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The Winning of Barbara Worth -- 1926

See Credits and Review below Pictures

Click on Photos to Enlarge
barbaraworthslide.jpg (93162 bytes) 1. 50 mm Glass Slide, shown in theater before silent movie, with space for theater to announce when movie will be shown, in this case Saturday.
Photo Courtesy Robert Lewis

Movies: Wright's Greatest Sorrow

Click here to read the story:

  • How and why Wright got into the movie business

  • Which movies were actually based on his stories

  • Which were based on stories he had never even seen and quickly despised.

vilmarp.jpg (19504 bytes) 2. German postcard of silent movie actress Vilma Banky (Verlag "Ross" Berlin SW 68. 1689/1 United Artists). This photo was taken between scenes on the set of THE WINNING OF BARBARA WORTH (1926), with Miss Banky in front of her dressing room on location at Nevada's Black Rock Desert. 
3. Ronald Colman -- Vilma Banky. Courtesy Dave Hadsell.
3.  Vilma Banky in "The Winning of Barbara Worth."   Courtesy Dave Hadsell. [Some versions of this card have the number "409."]
4. Vilma Banky and Ronald Coleman in "The Winning of Barbara Worth." Courtesy Dave Hadsell.
5.  Note on back of photo says: "Construction of railroad for the filming of Henry King's production 'The Winning of Barbara Worth' which was made for Samuel Goldwyn on the Black Rock Desert."  Courtesy Dave Hadsell.
bw1926garysmoking.jpg (38651 bytes) 6. Ronald Colman in "The Winning of Barbara Worth." French photo postcard.3˝" x 5˝".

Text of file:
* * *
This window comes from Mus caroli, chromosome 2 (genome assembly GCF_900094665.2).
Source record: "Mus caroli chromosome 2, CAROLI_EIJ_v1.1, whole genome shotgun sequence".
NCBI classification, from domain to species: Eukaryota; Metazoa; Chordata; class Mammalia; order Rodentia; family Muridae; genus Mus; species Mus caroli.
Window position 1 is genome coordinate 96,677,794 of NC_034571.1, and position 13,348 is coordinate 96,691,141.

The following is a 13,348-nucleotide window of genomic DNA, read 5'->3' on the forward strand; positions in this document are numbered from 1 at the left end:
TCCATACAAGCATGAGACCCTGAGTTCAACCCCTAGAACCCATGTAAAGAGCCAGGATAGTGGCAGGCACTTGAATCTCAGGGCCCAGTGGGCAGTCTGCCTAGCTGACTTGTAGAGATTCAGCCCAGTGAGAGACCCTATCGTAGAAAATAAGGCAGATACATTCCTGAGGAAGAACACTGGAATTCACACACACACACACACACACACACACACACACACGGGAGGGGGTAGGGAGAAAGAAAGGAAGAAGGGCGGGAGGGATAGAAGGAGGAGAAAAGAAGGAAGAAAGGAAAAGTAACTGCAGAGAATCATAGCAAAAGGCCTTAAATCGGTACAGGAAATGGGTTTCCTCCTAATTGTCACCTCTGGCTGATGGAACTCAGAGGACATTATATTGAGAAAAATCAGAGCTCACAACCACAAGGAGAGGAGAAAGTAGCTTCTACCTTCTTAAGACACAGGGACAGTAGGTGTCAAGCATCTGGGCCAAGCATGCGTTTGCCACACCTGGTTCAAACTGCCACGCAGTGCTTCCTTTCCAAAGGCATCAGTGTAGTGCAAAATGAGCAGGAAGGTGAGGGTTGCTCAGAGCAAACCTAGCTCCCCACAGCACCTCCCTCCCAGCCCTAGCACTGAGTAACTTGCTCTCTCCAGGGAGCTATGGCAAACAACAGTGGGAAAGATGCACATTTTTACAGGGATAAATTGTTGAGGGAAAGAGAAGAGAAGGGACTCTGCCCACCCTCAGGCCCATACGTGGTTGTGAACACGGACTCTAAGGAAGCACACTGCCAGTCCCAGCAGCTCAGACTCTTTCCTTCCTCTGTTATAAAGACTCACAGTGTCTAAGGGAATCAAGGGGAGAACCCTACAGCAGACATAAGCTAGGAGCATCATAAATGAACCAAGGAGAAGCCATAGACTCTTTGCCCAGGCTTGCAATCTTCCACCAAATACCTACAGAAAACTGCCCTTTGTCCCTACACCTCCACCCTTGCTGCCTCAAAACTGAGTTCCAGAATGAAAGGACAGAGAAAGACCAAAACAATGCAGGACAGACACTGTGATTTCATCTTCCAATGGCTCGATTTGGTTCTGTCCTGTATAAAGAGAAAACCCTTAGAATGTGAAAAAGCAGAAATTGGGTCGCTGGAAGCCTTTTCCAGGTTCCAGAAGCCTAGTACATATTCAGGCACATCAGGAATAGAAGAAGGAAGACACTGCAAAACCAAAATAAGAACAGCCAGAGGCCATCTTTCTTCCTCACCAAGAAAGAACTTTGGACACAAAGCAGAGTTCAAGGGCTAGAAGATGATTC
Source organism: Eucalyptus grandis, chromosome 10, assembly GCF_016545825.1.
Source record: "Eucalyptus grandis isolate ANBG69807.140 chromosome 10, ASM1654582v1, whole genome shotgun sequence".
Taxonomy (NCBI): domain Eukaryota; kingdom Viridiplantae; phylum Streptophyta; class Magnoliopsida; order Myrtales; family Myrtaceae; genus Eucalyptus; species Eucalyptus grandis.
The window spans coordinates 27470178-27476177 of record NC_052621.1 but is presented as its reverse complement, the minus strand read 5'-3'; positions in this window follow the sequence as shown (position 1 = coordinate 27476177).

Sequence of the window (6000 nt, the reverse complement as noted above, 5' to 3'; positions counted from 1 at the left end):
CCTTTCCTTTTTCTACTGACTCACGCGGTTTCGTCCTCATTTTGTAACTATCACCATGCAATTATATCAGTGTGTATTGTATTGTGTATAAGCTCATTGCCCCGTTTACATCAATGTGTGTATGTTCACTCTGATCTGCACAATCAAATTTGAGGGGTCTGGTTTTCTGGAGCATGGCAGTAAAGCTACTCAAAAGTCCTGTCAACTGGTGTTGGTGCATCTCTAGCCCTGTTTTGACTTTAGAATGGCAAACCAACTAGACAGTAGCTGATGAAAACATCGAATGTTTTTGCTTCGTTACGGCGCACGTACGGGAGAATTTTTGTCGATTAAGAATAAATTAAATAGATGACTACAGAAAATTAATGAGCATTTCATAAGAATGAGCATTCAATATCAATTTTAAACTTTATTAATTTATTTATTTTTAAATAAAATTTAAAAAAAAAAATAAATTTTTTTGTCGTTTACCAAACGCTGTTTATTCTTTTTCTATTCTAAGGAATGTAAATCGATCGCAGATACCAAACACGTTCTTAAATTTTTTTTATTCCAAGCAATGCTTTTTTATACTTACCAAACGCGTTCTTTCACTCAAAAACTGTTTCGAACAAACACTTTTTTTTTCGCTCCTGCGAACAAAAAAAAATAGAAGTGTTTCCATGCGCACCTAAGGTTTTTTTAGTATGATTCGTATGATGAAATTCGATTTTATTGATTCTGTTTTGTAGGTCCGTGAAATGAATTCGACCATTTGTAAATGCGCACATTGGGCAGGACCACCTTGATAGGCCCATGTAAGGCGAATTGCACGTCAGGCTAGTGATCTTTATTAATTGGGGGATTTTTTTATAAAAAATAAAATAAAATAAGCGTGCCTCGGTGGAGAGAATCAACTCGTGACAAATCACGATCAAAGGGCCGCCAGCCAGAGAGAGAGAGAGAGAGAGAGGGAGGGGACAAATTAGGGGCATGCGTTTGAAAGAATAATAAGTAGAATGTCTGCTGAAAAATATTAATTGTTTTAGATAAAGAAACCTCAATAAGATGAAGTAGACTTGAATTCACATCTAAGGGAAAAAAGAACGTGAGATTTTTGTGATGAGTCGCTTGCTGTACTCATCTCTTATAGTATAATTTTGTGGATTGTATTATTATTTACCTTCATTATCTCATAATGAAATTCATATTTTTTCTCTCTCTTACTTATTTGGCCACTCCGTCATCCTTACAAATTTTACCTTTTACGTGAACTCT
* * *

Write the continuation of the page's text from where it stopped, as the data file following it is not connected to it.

garycooper1.jpg (10687 bytes) 7. Gary Cooper in The Winning of Barbara Worth.
bw1926threestars.jpg (37908 bytes) 8. Gary Cooper watches Ron Coleman and Vilma Banky
vilmaattable2.jpg (61339 bytes) 9. Publicity photo of Vilma Banky, Clyde Cook (right) and other man at table.  Courtesy Dave Hadsell.
vilmaanddad.jpg (35724 bytes)

10. Publicity photo of Vilma Banky and her father, Jefferson Worth (Charles Lane (III)).



vilmafight.jpg (50642 bytes)

11. Publicity photo of Vilma Banky repelling the advances of a man.


Bw1926colenanbanky.jpg (17259 bytes) 12. Ron Coleman and Vilma Banky in The Winning of Barbara Worth.

13. Lobby Card


14. Lobby Card
15. Lobby Card
bwlobby3.jpg (30552 bytes) 16. Lobby Card
cooperbankycoleman.jpg (79212 bytes) 17. Picture from unidentified magazine.  Caption says, "1926: The Winning of Barbara Worth, starring Vilma Banky and Ronald Coleman.  As a dispatch rider, Cooper the bit-actor (left) learned to stagger and fall on his face."  Courtesy Dave Hadsell
18. #103L: Vilma Banky at table; Gary Cooper in doorway. Courtesy Dave Hadsell
19. no number: Ronald Coleman offers cigarette to mouth of lying down Gary. Courtesy Dave Hadsell
20. #99: Vilma Banky closeup with hand on Gary Cooper's shoulder. Courtesy Dave Hadsell
21. #452: Vilma Banky standing; Gary Cooper on couch. Courtesy Dave Hadsell
23. Souvenir movie booklet for the 1926 movie The Winning of Barbara Worth. Printed by Marchant & Co. Ltd., for The Amalgamated Publishing Company, Sydney, Australia. Harold Bell Wright's name is not listed anywhere in this booklet. It appears to be a condensed story based on the movie. Written by Lee Dalton. Courtesy Rick Gunter.
marcelineday.jpg (52495 bytes) 24. NOTE: This woman did NOT appear in the 1926 movie, The Winning of Barbara Worth.  Note pasted to back of this print, owned by Dave Hadsell, says, "Marceline Day, selected by Sol Lesser to play the role of Barbara in Harold Bell Wright's story, "The Winning of Barbara Worth," for Principal Pictures Corporation, a United Artists Corporation release."  Stamped note reads: "Please Credit Photo by Geo. F. Cannons."  But, of course, Sol Lesser sold the movie rights to Samuel Goldwyn who opted for the bigger star, Vilma Banky, leaving Marceline Day as an "almost" Barbara Worth.  Click here to read story of preparations for this early movie that was never made.